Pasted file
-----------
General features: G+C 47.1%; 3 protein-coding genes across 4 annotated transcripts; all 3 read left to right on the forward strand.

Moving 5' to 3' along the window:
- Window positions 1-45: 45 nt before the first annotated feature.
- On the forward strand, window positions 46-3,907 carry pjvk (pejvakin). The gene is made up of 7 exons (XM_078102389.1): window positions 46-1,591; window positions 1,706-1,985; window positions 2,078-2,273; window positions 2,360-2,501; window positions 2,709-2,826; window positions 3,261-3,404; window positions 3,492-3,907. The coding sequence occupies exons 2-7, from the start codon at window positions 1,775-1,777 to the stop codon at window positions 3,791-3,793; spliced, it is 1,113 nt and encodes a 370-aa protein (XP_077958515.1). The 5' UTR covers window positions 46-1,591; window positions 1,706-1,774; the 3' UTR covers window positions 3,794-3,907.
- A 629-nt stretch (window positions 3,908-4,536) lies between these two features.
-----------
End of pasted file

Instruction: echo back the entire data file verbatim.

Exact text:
General features: G+C 47.1%; 3 protein-coding genes across 4 annotated transcripts; all 3 read left to right on the forward strand.

Moving 5' to 3' along the window:
- Window positions 1-45: 45 nt before the first annotated feature.
- On the forward strand, window positions 46-3,907 carry pjvk (pejvakin). The gene is made up of 7 exons (XM_078102389.1): window positions 46-1,591; window positions 1,706-1,985; window positions 2,078-2,273; window positions 2,360-2,501; window positions 2,709-2,826; window positions 3,261-3,404; window positions 3,492-3,907. The coding sequence occupies exons 2-7, from the start codon at window positions 1,775-1,777 to the stop codon at window positions 3,791-3,793; spliced, it is 1,113 nt and encodes a 370-aa protein (XP_077958515.1). The 5' UTR covers window positions 46-1,591; window positions 1,706-1,774; the 3' UTR covers window positions 3,794-3,907.
- A 629-nt stretch (window positions 3,908-4,536) lies between these two features.